Non-Specific Effects of Standard Titre Measles Vaccination
The general objectives of the proposed research work are:
A1) to reduce childhood mortality in developing countries through better control of measles infection by finding the best immunization strategy, and A2) to investigate the hypothesis that standard titre measles immunization is associated with non targeted beneficial effects on childhood morbidity and mortality in developing countries.
The measurable, specific objectives of the present proposal are:
B1) to examine whether a two-dose strategy for measles immunization at 6 and 9 months of age can reduce measles incidence by 50% through better coverage or improved seroconversion, and B2) to examine whether a two-dose strategy for measles immunization at 6 and 9 months of age can reduce childhood mortality by 20% through better coverage, better protection against measles or non targeted beneficial effects, and B3) to determine the magnitude and duration of non-measles related changes in morbidity patterns after standard titre measles immunization, in particular to test whether measles immunization is associated with a 15% reduction in the risk of diarrhoea, and B4) to determine non-measles related immunological changes among recipients of measles vaccine in order to establish possible pathways for the non targeted effects of standard titre measles immunization.
|Study Design:||Allocation: Randomized
Intervention Model: Parallel Assignment
Masking: None (Open Label)
Primary Purpose: Prevention
|Official Title:||Trial of Two-Dose Standard Measles Vaccination Schedule: Long-Term Impact on Morbidity and Mortality of a Two-Dose Vaccination Schedule at 6 and 9 Months of Age Compared With a Standard Regimen of One Dose at 9 Months of Age|
- Vaccination coverage
- Vaccine efficacy
- Measles specific mortality
- All cause mortality until 3 years of age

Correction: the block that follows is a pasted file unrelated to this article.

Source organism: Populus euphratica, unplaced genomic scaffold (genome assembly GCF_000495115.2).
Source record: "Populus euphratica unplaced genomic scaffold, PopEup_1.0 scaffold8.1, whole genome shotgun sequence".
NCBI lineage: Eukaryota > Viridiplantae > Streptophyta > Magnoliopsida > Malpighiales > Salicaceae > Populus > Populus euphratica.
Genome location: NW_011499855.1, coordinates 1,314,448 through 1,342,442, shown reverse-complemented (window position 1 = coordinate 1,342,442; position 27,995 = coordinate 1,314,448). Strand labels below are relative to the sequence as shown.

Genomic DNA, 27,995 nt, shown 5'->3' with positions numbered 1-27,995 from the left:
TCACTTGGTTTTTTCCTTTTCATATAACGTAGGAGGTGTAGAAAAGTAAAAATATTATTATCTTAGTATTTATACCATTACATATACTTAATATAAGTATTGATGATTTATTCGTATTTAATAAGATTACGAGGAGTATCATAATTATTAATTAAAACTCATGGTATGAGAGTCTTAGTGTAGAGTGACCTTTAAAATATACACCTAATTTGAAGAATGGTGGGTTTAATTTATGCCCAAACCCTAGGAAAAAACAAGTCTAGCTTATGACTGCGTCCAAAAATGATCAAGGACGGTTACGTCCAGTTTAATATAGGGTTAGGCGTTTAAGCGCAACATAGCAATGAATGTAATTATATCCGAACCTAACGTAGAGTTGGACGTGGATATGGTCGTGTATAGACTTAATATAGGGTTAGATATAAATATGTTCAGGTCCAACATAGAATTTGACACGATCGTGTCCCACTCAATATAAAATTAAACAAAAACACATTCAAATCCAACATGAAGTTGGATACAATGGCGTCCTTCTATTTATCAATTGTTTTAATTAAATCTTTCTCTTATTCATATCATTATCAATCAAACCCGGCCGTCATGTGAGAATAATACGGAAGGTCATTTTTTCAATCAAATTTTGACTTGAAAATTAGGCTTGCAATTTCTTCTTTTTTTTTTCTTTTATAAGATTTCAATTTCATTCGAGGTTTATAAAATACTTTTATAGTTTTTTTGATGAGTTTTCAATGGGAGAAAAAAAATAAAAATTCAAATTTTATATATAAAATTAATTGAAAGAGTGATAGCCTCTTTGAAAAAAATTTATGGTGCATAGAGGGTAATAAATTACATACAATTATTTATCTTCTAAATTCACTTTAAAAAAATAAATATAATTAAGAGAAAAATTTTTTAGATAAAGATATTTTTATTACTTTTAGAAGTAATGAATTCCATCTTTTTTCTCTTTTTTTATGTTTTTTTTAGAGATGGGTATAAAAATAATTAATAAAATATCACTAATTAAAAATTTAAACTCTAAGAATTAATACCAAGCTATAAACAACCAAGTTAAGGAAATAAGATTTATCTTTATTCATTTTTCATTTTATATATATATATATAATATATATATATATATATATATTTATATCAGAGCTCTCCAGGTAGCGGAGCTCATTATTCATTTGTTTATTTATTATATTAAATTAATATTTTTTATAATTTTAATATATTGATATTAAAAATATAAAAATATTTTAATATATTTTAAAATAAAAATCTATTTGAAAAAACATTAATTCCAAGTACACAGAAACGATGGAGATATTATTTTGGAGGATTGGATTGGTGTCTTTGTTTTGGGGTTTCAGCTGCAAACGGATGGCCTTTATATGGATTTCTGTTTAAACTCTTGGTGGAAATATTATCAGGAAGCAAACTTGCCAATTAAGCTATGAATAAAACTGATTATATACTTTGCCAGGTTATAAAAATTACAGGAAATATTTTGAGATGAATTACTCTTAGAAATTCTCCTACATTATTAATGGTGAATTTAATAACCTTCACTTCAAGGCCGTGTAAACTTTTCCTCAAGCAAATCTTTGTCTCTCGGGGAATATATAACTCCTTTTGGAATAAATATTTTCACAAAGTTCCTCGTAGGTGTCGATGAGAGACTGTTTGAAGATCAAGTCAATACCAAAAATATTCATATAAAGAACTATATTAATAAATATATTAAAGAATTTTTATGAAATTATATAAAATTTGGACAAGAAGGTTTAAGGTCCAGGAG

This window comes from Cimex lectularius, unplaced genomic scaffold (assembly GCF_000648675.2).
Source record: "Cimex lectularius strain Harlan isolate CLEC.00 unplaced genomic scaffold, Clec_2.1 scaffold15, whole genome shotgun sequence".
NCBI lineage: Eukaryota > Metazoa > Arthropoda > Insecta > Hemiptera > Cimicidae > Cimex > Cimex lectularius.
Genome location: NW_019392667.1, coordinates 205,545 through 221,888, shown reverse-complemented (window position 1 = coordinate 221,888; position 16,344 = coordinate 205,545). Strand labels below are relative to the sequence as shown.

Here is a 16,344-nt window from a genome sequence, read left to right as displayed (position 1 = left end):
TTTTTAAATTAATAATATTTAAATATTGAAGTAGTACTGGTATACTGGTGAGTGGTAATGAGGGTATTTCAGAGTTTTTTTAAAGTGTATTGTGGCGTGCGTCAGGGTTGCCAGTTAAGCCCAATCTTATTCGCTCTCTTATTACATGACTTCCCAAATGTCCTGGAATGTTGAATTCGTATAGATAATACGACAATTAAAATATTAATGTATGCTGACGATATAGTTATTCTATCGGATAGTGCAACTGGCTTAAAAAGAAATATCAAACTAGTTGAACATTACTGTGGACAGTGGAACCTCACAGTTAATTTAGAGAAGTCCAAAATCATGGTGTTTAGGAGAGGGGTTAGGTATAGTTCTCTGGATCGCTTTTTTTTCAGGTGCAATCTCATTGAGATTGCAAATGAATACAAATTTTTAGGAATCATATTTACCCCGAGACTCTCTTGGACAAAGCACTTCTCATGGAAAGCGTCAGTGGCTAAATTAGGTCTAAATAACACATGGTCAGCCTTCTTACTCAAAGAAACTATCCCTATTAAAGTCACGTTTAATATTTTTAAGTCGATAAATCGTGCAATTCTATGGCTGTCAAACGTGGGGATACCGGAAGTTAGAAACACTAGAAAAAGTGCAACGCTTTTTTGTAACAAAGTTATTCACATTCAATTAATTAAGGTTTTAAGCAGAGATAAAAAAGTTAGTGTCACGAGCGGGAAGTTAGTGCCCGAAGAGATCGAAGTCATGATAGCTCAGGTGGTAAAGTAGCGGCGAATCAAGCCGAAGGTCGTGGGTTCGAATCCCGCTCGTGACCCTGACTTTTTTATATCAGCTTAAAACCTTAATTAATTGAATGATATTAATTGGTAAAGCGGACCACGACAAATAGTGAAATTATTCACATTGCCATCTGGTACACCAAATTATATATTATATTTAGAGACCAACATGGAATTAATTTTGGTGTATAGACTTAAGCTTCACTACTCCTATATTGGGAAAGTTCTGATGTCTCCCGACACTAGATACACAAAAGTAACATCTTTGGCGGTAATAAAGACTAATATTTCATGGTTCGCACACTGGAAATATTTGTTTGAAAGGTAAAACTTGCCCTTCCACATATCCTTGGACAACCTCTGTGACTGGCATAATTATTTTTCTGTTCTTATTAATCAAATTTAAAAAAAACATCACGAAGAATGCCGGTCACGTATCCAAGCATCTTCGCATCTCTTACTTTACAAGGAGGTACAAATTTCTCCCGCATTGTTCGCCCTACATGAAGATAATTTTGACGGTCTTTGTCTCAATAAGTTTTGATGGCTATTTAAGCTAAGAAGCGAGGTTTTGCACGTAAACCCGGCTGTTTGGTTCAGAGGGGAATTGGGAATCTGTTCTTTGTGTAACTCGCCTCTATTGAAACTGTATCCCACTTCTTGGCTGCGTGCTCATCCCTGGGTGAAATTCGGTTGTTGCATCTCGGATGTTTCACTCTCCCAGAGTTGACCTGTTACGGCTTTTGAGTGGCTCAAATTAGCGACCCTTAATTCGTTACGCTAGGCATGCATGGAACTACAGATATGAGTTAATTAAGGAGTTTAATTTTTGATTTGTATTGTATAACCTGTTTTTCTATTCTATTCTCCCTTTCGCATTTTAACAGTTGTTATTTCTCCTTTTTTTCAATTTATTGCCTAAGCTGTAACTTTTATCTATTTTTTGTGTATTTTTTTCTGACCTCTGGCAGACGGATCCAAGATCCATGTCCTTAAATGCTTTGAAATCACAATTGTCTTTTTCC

- Measles antibodies at 6, 7½, 9, 10½ and 18 months of age
- T-cells at 6, 7½, 9, 10½ and 18 months of age
- Thymus size at 6, 7½, 9, 10½ months of age
- Neopterin level at 7½ months of age
- Beta-2-microglobulin level at 7½ months of age
- Hepatitis B antibodies at 7½, 9 and 10½ months of age
- Tetanus antibodies at 9 months og age
- Delayed type hypersensitivity at 7½ months of age
- Skin prick test (allergy) at 7½ months of age
- Morbidity from 6 to 18 months of age
- Anthropometric measures at 6, 7½, 9, 10½ and 18 months of age
|Study Start Date:||March 1995|
|Study Completion Date:||January 2006|
|Primary Completion Date:||January 2006 (Final data collection date for primary outcome measure)|
Background. Measles is the major killer among vaccine preventable diseases with an estimated one million deaths/year in developing countries. Though a good vaccine exists, the current immunization strategy of one dose at 9 months is far from optimal; too many children get measles before the age of immunization, coverage is too low when immunization has to wait until 9 months of age, and the protective efficacy is insufficient with the current vaccine given at 9 months of age. There is therefore a need for alternative immunization strategies or new vaccines.
Evaluations of vaccines have usually been based on a disease specific perspective; i.e. evaluation of specific immunity, and protective efficacy against the specific disease, its complications and mortality. However, our research from Guinea-Bissau, Senegal and Bangladesh has indicated that measles immunization and measles infection may have non-specific beneficial effects. The present protocol is an attempt to assess the magnitude and possible mechanisms of the non targeted beneficial effects of measles immunization and measles infection as well as an attempt to assess some of the practical implications of the hypothesis about non-specific beneficial effects.
Approach and methodologies. We tested a two dose measles immunization strategy at 6 and 9 months compared with the currently recommended strategy of one dose at 9 months. The children were be randomized to receive measles immunization at 6 and 9 months of age or inactivated polio at 6 months and measles at 9 months of age.
The non targeted effects of measles immunization on mortality and morbidity are best studied within a randomized trial comparing immunized and unimmunized children. In order to study the impact on non-measles related morbidity, some children recruited for the immunization trial will be included in weekly morbidity surveillance for diarrhoea, respiratory infections and malaria which are the most important disease complexes for childhood mortality in Guinea-Bissau.
Possible immunological differences between measles immunized and unimmunized children will be examined through measurements of T-lymphocyte levels, neopterin, beta2-microglobulin, delayed hypersensitivity (Multitest), allergic reactions (skin prick tests), antibody responses to other antigens (tetanus) and thymus growth (by sonography). Functional differences will be tested by response to a second vaccine antigen (HBV) at 7½ and 9 months of age when only one group has received measles vaccine.
Please refer to this study by its ClinicalTrials.gov identifier: NCT00168662
|Bandim Health Project|
|Bissau, Apartado 861, Guinea-Bissau, 1004 Bissau Codex|
|Study Director:||PETER AABY, MSc, Dr. Med||Bandim Health Project|